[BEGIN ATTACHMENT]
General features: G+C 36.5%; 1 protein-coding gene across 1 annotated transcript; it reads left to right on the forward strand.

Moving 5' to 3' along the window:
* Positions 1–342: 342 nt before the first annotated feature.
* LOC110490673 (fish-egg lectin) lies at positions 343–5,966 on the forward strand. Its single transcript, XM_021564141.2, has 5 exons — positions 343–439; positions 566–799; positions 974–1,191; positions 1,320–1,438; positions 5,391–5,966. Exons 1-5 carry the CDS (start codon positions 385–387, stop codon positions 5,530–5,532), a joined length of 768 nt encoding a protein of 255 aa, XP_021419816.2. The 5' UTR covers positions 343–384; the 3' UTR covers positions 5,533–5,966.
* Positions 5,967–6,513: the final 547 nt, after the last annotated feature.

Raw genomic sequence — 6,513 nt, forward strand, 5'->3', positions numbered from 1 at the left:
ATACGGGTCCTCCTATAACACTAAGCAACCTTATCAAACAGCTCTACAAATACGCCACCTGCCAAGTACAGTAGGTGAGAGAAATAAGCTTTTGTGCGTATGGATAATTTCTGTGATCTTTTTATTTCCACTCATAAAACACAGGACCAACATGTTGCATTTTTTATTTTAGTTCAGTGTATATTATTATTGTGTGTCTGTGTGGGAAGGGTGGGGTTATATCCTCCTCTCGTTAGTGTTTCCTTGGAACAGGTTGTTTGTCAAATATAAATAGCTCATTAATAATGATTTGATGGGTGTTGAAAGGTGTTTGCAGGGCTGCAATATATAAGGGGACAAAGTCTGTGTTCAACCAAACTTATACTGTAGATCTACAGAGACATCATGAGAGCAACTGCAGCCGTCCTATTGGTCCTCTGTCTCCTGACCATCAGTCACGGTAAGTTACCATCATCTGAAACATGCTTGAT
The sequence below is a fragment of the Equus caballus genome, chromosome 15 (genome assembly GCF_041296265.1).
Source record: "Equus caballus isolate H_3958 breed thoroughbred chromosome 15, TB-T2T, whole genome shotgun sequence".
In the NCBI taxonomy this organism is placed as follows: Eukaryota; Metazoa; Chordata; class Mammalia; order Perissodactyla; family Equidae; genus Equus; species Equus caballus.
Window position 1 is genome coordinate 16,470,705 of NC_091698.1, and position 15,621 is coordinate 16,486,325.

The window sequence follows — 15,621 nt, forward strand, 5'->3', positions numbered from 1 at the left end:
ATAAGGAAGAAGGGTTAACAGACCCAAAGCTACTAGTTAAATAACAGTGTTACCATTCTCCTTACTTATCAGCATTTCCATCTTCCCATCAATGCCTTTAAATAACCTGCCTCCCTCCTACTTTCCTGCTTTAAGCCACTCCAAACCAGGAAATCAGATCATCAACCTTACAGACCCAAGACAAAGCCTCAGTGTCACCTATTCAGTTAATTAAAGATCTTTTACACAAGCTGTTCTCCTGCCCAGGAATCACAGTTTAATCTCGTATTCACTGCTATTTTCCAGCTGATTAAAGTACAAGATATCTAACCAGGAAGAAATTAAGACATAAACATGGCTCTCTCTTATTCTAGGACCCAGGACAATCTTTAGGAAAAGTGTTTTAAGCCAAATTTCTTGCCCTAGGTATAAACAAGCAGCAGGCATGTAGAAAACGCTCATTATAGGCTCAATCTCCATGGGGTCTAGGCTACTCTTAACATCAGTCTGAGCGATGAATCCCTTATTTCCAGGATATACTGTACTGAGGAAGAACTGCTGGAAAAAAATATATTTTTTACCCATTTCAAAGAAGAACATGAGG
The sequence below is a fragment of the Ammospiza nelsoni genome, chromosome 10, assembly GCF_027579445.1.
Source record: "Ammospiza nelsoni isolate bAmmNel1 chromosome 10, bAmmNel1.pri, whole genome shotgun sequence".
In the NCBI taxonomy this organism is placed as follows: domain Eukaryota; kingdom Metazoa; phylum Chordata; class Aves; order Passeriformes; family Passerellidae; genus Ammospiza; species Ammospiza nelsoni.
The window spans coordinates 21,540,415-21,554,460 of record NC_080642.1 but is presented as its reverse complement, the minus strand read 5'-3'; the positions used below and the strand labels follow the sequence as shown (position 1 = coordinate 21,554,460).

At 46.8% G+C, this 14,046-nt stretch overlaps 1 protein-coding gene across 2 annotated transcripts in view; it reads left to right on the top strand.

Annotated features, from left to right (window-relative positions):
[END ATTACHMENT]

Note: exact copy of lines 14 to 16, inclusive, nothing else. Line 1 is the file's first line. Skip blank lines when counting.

The sequence below is a fragment of the Ammospiza nelsoni genome, chromosome 10, assembly GCF_027579445.1.
Source record: "Ammospiza nelsoni isolate bAmmNel1 chromosome 10, bAmmNel1.pri, whole genome shotgun sequence".
In the NCBI taxonomy this organism is placed as follows: domain Eukaryota; kingdom Metazoa; phylum Chordata; class Aves; order Passeriformes; family Passerellidae; genus Ammospiza; species Ammospiza nelsoni.